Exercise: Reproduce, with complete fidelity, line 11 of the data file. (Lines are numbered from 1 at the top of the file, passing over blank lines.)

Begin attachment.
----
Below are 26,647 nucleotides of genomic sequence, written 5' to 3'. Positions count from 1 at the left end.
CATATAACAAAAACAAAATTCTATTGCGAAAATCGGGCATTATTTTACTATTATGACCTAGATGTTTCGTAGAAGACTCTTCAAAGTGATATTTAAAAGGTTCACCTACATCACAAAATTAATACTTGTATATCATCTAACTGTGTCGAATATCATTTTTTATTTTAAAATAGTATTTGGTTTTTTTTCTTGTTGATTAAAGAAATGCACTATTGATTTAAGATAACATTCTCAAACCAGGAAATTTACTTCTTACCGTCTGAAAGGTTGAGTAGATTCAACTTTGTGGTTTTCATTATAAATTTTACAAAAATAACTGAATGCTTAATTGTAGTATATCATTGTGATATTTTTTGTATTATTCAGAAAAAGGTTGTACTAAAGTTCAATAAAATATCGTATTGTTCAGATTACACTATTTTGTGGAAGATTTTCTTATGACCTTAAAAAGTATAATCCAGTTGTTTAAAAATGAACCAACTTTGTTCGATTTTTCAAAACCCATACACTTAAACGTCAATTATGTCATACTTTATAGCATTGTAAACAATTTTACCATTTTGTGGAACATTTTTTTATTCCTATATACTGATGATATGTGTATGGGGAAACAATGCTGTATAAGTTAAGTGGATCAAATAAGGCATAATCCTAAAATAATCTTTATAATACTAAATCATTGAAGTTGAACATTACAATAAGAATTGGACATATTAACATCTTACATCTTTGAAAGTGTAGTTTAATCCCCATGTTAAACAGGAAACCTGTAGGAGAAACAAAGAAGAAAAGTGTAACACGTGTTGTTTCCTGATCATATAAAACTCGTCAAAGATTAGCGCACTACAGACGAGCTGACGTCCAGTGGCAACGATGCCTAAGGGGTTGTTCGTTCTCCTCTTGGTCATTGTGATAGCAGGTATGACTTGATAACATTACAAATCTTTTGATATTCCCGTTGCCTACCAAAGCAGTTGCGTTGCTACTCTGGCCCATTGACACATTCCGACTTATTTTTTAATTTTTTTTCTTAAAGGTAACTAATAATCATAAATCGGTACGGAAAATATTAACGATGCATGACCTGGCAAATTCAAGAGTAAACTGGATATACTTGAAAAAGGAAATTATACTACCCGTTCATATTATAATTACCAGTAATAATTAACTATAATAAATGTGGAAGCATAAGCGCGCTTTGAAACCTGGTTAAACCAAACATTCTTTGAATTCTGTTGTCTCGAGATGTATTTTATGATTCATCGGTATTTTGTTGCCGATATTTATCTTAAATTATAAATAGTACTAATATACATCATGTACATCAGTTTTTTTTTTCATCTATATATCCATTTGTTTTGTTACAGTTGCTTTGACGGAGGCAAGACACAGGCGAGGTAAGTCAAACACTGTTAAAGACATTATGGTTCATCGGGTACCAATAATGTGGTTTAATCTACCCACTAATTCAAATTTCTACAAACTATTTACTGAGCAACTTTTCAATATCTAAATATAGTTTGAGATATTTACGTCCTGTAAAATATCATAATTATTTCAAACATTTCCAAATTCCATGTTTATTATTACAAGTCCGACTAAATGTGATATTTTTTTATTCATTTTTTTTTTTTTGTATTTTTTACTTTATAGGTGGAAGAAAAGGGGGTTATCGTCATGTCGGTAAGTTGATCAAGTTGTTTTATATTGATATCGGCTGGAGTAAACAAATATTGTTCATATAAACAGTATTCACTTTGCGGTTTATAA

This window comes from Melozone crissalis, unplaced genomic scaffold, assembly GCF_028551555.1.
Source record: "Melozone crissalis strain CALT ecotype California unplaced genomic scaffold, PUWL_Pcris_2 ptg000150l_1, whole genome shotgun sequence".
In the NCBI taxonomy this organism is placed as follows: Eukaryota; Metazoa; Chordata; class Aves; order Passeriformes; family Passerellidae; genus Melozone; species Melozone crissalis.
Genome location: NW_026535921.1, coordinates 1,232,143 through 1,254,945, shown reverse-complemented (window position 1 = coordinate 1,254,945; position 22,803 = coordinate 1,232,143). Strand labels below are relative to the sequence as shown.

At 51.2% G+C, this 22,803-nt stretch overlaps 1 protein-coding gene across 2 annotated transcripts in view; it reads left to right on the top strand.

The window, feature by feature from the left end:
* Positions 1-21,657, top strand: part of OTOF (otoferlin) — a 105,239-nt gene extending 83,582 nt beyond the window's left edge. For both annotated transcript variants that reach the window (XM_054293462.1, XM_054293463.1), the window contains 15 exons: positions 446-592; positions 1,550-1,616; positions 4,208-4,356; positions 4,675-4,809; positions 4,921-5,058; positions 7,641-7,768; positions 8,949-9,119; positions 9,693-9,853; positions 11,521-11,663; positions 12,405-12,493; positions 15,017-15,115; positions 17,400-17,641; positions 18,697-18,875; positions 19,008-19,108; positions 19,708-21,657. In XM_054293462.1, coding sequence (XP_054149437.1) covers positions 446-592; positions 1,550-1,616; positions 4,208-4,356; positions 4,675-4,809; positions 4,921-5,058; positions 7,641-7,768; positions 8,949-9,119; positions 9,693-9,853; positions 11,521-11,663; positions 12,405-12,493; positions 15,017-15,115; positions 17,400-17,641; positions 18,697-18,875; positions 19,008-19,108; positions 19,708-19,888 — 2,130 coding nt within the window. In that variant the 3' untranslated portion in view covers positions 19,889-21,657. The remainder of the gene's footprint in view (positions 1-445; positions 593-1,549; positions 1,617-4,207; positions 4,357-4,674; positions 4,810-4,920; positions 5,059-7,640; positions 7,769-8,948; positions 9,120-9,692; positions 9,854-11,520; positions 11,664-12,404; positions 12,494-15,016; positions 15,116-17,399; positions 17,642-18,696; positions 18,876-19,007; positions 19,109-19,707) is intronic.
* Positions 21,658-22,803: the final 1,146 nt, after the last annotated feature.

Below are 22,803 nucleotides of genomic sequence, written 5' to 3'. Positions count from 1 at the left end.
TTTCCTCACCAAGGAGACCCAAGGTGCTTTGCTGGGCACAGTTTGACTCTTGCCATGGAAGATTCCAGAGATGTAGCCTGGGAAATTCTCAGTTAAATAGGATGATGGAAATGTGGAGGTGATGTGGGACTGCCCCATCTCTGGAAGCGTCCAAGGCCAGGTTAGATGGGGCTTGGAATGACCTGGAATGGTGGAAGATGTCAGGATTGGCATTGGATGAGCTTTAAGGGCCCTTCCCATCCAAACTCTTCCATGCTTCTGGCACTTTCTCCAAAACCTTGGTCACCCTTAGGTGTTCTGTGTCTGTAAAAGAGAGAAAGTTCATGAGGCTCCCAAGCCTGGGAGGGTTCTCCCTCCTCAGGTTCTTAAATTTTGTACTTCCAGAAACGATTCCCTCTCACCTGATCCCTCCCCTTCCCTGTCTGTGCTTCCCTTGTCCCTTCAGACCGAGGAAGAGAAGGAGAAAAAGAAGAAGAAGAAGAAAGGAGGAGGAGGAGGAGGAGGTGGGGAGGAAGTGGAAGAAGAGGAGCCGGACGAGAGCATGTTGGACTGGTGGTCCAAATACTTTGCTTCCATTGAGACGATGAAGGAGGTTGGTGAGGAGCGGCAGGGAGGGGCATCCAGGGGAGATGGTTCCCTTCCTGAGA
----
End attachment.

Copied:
Below are 22,803 nucleotides of genomic sequence, written 5' to 3'. Positions count from 1 at the left end.